One of the very first claims made by the authors is that this edition (the 10th) was carefully reviewed and updated to present current thinking, research, and trends in practice (Corey, Corey, and Corey, 2019). However, much like the webpage for the Commission for Rehabilitation Counselor Certification (CRCC), Corey et al (2019) continue to showcase outdated and inaccessible models of ethical decision making. While Corey et al (2019) do not embrace a particular ethical decision-making model, they do express what may be included in that model. This can be interpreted to mean that the counselor is left to pick and choose a model, as long as it is a model of ethical decision-making. While the CRCC website does list a variety of different decision-making models and interestingly enough, they are the same ones recommended by Corey et al (2019), both could probably benefit from updating these models using the latest research and evidence-based practices in the field. From the rehabilitation counseling perspective, there are many ethical decision-making models available. For example, in researching and reviewing the components of ethical decision-making models, Ling and Hauck (2016) found that the contemporary models of ethical decision-making which include those suggested by the Corey et al (2019) and the CRCC website (i.e., Tarvydas, 1998; Cottone, 2001; Garcia, Cartwright, & Borchukowska, 2003; Herlihy & Watson, 2007; Corey, Corey, Corey & Callahan, 2014) were (1) designed for use within in a limited context of ethical cases; and, (2) created before the advent of the most recent Code of Professional Ethics for Rehabilitation Counselors (CPREC 2016). Moreover, Corey et al (2019) still lists the outdated (2010) CPREC as the reference for ethics in the rehabilitation counseling profession. (2019) a passion for the study of ethics in that it requires the use of critical thinking skills and strengthens the individuals ability to make judgments within a preferred decision-making process. I would love to see the ethical decision-making model on that one. This raises significant ethical issues as important treatment decisions may be made by a non-professional who has never seen the client and who lacks a depth of understanding of mental health issues emphasis added (Corey et al., 2019, p. I am intrigued by the systems theory concept so, chapter 11 although heavily focused on ethics issues was one I was looking forward to reading. From an ethical perspective, the important points that stuck out to me were (1) in the informed consent process, it was important to clearly outline the role that secrets will play in the client-counselor relationship. Further, from the multi-person treatment perspective, I found it important to answer the question What are my ethical responsibilities to each of the parties in this case (Corey et al., 2019, p.403). An important statement pertinent to any counseling discipline was If we are unaware of our own vulnerabilities, we might misinterpret our clients comments or steer them in a direction that will not arouse our own anxiety (Corey et al., 2019, p. Additionally, I was intrigued by the explication of Yaloms (2005) suggestions for screening people who may be poor candidates for group therapy along with the suggestions of the types of problems that may be better suited to the group encounter (Corey et al., 2019). Ultimately, along with the particular presentation on the importance of confidentiality, I found the discussion on the distinctions between evidence-based practices (EBPs), practice-based evidence (PBE), and feedback-informed treatment (FIT), to help me in the formulation of what I perceived to be important from a theoretical vista in the conduct of group therapy; viz., that as a practitioner of the existential approach that FIT and PBE may be more suited to predicting outcomes than EBPs. At the risk of being overly cynical, my reflection on chapter 13 deal primarily with Corey et al. If one of the intents of this chapter which I understand it to be was to empower the counselor to Strive for social change by challenging colleagues who have made erroneous assumptions regarding marginalized client populations, then I think it is time to call out the authors. (2019) has opted to take the path of least resistance in this particular aspect of the community and social justice perspectives, and instead, opted to present the mythos of the homeless Veteran as one involving their inability to adapt to the authors perception of society. Part of our ethical and moral obligation is to advocate with the aim of creating a just society in which all people have equal opportunity and resources to strive toward their personal goals (Corey et al., 2019, p. As mentioned before, I have a background in moral philosophy both academically and professionally as such, I sensed a certain pathos of distance between myself and the writers expressions and understanding of ethics. Or, I would start to feel like I had some incredible knowledge to share, but that due to the perceived simplicity of the text particularly within the field of moral philosophy comments like this would race through my mind: What am I reading? Ultimately, if anything, through this experience, and my reading of ethical application particular to the counseling profession, I have learned the importance of patience and attempting to view ideas through the lens of others. My experience, through reading this text, has provided me with a better understanding of why this is important and hopefully will enhance my social advocacy skills at using philosophical based thinking as an appropriate mode of interacting with future clients, coworkers, and the community I will practice in. Lastly, the second point, and one I feel strongly reflects my experience of reading this text, is that it forced me to re-examine some of my earlier groundwork in ethics. Code of professional ethics for rehabilitation counselors. Code of professional ethics for rehabilitation counselors. A social constructivism model of ethical decision-making in counseling.Journal of Counseling Development, 79, 39-45. A transcultural integrative ethical decision-making model in counseling. Social justice and counseling ethics. In R.R. Cottone & V.M. Tarvydas (Eds.), Ethical and Professional Issues in Counseling (pp.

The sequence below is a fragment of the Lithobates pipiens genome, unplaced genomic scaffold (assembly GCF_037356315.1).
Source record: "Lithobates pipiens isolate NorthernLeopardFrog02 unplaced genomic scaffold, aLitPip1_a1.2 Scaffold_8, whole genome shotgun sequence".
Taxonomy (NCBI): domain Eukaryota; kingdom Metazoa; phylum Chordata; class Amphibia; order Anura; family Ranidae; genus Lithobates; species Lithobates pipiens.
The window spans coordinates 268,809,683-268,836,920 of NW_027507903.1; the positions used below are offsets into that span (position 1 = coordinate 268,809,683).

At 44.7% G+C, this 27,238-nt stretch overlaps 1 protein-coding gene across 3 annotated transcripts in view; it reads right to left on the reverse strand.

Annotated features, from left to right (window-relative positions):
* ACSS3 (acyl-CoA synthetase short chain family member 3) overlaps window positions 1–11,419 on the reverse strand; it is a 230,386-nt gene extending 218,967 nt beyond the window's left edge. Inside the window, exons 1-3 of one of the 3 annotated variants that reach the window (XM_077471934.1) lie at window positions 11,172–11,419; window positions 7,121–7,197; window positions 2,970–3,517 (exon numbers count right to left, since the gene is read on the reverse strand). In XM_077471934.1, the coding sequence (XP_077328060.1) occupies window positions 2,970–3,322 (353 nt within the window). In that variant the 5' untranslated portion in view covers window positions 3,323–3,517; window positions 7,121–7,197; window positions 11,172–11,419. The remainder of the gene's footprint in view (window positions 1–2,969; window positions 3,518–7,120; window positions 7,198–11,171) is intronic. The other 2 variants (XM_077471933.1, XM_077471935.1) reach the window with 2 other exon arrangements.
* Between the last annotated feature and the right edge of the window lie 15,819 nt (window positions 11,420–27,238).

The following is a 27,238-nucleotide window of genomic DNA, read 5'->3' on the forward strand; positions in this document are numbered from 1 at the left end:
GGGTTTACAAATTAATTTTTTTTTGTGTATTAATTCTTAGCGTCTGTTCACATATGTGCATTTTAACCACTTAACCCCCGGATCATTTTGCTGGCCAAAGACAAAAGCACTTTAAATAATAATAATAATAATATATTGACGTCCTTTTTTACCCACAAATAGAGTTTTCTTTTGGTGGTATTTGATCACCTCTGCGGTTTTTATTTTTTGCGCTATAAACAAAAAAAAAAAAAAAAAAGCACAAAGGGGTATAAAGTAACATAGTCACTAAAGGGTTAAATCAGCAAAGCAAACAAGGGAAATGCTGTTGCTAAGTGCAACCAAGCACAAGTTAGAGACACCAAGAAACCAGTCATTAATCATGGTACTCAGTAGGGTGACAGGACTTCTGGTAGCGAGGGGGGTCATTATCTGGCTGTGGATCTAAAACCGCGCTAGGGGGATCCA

It gave me a different perspective about Aaron's role as a doctor as well.